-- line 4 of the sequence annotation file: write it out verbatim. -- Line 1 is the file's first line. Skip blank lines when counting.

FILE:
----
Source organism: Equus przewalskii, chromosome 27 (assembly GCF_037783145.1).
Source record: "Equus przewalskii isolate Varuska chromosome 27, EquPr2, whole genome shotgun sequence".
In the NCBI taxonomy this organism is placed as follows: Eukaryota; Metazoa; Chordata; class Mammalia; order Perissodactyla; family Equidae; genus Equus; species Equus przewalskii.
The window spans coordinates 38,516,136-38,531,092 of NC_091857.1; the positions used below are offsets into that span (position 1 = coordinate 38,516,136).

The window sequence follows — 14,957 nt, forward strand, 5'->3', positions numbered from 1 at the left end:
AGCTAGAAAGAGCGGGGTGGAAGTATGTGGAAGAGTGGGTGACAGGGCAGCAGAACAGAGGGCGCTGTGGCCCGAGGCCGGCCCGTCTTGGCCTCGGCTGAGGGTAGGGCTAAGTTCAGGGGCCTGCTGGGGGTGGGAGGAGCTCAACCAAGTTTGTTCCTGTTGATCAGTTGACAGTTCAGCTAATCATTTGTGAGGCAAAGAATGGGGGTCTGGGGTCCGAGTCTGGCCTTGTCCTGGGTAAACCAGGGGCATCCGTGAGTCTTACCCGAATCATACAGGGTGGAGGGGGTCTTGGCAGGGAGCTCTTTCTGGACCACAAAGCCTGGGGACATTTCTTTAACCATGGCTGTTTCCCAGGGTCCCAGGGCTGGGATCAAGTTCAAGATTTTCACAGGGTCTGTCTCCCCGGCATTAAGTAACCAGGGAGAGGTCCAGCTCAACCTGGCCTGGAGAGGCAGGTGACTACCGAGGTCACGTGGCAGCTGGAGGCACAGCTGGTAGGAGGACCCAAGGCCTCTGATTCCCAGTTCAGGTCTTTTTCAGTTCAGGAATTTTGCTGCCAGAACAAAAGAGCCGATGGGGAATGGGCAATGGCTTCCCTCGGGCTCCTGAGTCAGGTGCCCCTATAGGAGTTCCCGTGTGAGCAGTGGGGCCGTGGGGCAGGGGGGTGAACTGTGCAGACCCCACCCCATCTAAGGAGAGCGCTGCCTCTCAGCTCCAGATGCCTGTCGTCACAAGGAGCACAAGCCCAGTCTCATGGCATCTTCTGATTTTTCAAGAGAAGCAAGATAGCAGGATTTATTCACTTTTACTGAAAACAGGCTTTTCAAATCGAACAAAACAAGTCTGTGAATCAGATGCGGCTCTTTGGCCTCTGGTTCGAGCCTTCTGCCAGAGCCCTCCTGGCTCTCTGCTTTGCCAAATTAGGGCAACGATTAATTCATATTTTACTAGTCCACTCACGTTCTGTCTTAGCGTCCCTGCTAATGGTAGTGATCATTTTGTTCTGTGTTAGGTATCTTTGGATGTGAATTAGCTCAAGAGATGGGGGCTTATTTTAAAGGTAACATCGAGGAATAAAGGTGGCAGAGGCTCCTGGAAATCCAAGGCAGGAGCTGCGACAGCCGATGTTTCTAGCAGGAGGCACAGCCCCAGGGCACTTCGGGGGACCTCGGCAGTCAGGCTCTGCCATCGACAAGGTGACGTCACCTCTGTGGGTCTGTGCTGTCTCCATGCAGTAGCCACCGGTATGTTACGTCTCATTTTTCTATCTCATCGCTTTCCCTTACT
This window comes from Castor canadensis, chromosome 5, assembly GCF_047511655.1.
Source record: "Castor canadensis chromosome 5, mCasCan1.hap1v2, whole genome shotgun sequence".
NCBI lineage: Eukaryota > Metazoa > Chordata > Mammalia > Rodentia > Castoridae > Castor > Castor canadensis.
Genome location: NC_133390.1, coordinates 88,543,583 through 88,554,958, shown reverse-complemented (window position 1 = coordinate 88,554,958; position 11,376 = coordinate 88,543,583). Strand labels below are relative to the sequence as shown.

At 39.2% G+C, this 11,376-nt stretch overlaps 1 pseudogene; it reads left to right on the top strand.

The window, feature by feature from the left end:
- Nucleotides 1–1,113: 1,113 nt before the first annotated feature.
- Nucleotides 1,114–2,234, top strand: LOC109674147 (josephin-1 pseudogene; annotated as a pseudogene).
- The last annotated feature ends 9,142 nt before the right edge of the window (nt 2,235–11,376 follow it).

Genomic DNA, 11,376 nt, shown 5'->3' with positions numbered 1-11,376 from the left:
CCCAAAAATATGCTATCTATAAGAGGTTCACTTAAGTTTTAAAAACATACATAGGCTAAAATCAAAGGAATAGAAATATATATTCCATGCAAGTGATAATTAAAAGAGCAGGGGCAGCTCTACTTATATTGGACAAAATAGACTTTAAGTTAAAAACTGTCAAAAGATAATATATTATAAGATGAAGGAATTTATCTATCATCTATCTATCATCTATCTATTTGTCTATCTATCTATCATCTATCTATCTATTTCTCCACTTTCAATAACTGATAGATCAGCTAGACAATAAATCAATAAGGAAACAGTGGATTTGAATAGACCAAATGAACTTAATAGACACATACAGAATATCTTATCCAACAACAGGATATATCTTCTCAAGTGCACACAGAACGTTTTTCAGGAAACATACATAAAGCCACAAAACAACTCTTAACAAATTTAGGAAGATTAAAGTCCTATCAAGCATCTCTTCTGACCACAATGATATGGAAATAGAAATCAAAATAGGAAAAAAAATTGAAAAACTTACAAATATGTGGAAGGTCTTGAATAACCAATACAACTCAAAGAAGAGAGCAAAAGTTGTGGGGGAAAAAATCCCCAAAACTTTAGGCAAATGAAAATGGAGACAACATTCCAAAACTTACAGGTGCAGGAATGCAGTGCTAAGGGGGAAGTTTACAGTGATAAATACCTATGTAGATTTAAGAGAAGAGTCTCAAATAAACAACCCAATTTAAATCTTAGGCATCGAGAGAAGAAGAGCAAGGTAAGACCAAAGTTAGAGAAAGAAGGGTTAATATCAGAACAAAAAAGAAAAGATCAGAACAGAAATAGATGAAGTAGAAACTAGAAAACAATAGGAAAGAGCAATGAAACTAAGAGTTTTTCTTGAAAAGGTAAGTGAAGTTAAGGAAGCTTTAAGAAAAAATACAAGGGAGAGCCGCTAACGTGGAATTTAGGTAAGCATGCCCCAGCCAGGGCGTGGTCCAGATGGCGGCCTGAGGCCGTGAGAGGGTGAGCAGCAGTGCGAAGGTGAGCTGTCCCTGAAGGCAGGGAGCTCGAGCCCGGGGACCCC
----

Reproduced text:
The window spans coordinates 38,516,136-38,531,092 of NC_091857.1; the positions used below are offsets into that span (position 1 = coordinate 38,516,136).